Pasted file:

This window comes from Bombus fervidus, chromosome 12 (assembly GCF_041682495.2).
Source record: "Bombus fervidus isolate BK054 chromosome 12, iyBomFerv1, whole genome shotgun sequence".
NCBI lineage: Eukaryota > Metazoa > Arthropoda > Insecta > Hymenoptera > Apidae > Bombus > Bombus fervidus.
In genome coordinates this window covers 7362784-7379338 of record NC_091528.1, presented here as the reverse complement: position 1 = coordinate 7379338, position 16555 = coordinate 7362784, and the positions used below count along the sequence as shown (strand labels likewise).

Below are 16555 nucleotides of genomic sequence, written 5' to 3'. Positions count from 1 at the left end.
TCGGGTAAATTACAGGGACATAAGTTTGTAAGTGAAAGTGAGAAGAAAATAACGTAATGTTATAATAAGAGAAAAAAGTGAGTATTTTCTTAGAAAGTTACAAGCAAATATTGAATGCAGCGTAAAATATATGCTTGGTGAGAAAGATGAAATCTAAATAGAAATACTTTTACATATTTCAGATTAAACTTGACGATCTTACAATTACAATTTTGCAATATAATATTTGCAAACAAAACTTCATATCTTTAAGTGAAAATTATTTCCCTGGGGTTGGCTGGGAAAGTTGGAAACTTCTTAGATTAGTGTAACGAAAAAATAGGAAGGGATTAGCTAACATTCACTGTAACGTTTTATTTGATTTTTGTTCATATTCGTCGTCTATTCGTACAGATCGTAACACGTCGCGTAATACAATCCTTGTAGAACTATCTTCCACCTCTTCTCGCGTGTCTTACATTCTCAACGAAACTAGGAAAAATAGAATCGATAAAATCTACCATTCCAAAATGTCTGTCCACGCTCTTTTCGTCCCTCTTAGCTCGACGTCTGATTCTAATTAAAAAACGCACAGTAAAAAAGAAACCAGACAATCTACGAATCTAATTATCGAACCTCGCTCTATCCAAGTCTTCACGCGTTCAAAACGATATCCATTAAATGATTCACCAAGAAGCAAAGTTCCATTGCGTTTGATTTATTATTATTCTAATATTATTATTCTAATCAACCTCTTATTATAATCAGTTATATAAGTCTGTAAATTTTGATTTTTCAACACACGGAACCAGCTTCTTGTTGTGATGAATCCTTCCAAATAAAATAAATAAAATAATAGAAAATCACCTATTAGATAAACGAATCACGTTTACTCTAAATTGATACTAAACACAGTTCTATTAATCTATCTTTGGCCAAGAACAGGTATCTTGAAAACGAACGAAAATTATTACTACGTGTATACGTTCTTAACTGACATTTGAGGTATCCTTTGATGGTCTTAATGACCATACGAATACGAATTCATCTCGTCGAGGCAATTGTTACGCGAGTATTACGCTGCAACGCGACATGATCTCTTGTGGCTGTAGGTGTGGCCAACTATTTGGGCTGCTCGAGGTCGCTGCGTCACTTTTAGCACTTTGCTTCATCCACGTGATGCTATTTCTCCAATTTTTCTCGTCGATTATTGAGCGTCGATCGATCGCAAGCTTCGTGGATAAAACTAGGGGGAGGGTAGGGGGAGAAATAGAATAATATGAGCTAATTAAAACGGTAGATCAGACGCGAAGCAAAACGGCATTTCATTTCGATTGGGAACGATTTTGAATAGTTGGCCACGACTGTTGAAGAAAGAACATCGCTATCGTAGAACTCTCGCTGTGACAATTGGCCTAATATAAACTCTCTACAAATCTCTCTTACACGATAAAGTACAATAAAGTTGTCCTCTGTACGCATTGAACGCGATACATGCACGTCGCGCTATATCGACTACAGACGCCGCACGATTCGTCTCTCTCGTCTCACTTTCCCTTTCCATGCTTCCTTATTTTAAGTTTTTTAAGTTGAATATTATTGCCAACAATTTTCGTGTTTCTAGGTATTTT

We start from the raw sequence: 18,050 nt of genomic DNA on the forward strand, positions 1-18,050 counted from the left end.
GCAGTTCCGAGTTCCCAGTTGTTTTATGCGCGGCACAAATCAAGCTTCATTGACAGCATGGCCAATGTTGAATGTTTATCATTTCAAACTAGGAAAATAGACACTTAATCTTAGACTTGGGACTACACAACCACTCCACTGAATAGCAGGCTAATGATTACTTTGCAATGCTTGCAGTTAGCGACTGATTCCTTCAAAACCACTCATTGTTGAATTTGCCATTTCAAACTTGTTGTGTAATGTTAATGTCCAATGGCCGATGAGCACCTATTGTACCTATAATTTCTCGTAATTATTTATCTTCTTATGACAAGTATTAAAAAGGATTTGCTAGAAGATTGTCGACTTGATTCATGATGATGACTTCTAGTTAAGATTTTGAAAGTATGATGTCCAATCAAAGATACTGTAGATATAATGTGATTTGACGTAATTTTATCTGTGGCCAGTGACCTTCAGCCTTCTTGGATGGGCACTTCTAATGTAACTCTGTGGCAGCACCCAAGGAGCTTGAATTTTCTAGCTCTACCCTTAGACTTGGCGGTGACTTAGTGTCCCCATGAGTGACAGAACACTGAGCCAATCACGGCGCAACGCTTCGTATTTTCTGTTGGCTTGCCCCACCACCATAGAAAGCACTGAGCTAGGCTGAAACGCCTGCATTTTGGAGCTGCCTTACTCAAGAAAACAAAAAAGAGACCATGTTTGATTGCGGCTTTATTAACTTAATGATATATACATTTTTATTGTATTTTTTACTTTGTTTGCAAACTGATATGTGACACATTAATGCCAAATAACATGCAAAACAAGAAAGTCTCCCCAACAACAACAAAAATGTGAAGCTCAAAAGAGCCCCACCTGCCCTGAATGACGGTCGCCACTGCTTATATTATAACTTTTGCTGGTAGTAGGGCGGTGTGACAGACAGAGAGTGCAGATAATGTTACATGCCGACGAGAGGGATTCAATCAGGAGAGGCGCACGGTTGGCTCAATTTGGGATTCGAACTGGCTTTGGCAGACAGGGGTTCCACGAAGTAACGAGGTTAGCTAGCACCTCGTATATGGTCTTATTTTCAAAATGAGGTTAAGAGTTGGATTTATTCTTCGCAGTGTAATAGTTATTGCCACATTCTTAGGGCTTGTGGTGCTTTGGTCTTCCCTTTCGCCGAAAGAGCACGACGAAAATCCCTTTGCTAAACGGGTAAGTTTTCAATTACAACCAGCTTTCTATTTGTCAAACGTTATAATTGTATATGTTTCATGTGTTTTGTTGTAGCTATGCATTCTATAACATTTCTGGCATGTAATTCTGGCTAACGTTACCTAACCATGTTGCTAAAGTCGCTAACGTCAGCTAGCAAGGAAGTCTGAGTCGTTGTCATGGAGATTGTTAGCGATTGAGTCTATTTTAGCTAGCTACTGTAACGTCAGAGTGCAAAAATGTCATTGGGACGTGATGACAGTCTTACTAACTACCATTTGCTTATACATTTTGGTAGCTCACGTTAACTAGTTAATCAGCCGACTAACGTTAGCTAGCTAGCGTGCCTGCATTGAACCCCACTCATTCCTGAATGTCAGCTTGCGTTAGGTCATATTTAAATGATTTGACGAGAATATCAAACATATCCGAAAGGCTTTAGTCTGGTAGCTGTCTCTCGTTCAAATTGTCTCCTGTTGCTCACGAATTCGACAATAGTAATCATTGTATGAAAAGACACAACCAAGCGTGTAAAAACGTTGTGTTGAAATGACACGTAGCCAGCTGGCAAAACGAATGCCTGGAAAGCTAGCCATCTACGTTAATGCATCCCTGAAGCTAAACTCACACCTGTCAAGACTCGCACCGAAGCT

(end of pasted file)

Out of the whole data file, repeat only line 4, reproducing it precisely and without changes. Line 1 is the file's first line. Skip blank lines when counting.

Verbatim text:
In genome coordinates this window covers 7362784-7379338 of record NC_091528.1, presented here as the reverse complement: position 1 = coordinate 7379338, position 16555 = coordinate 7362784, and the positions used below count along the sequence as shown (strand labels likewise).